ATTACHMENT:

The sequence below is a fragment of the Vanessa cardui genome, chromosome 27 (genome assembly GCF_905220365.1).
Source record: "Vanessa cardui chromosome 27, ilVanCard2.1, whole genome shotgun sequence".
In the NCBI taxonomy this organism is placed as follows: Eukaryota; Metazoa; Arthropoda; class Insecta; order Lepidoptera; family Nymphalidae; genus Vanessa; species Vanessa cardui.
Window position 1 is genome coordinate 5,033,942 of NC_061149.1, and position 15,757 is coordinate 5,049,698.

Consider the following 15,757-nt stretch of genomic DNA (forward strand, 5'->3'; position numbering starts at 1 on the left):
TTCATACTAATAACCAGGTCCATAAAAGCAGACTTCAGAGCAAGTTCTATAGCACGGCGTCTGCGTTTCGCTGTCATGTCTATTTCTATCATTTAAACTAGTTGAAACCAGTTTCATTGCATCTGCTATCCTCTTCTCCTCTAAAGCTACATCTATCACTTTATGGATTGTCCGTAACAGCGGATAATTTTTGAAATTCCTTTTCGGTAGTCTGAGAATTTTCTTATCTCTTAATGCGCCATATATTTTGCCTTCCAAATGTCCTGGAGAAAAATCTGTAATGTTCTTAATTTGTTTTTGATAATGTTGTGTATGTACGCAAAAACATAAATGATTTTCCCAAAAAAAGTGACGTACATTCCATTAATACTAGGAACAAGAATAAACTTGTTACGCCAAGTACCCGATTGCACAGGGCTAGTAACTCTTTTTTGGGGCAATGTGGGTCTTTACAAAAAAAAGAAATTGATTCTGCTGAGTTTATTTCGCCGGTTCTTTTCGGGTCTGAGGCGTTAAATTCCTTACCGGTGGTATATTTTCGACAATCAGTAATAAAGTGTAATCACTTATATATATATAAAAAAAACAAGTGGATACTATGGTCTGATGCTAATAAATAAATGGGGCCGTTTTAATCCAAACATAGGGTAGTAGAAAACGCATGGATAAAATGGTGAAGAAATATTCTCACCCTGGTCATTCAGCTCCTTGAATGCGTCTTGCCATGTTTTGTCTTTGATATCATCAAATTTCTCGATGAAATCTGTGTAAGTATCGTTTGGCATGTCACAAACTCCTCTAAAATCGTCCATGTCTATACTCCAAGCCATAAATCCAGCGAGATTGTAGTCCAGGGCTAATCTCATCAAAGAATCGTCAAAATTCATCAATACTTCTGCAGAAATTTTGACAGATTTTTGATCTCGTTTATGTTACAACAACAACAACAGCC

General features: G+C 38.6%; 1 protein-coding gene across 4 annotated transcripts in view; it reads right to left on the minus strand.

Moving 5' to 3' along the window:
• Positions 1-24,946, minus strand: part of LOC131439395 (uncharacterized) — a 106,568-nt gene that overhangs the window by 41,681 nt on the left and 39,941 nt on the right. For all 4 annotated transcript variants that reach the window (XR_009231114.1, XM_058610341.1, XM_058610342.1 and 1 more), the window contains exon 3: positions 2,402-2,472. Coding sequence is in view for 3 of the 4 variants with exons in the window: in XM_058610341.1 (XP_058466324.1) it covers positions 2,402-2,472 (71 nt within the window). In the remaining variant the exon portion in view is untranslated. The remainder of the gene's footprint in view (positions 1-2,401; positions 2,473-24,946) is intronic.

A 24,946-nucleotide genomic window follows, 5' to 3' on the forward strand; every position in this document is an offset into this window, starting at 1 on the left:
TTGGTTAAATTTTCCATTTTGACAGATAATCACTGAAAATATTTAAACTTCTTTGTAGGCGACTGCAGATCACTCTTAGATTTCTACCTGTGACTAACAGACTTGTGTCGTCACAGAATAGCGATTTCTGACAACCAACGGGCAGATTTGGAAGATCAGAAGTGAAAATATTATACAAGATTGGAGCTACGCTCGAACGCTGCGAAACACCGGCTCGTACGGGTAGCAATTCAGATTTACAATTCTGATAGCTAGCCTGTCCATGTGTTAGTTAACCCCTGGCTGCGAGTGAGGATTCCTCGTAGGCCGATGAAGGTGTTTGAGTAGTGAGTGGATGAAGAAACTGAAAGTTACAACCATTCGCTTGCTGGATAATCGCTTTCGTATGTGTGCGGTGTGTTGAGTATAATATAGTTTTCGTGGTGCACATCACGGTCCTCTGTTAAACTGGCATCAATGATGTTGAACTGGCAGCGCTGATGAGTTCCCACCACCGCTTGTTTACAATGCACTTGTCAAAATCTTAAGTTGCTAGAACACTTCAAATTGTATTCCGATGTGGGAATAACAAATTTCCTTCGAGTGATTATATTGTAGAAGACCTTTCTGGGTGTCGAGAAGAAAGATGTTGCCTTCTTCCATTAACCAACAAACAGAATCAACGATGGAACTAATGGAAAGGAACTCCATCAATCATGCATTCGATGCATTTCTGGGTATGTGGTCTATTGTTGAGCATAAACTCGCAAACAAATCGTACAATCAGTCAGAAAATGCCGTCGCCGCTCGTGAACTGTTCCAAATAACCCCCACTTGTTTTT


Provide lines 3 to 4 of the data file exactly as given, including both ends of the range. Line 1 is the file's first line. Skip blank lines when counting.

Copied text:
In the NCBI taxonomy this organism is placed as follows: Eukaryota; Metazoa; Arthropoda; class Insecta; order Lepidoptera; family Nymphalidae; genus Vanessa; species Vanessa cardui.
Window position 1 is genome coordinate 5,033,942 of NC_061149.1, and position 15,757 is coordinate 5,049,698.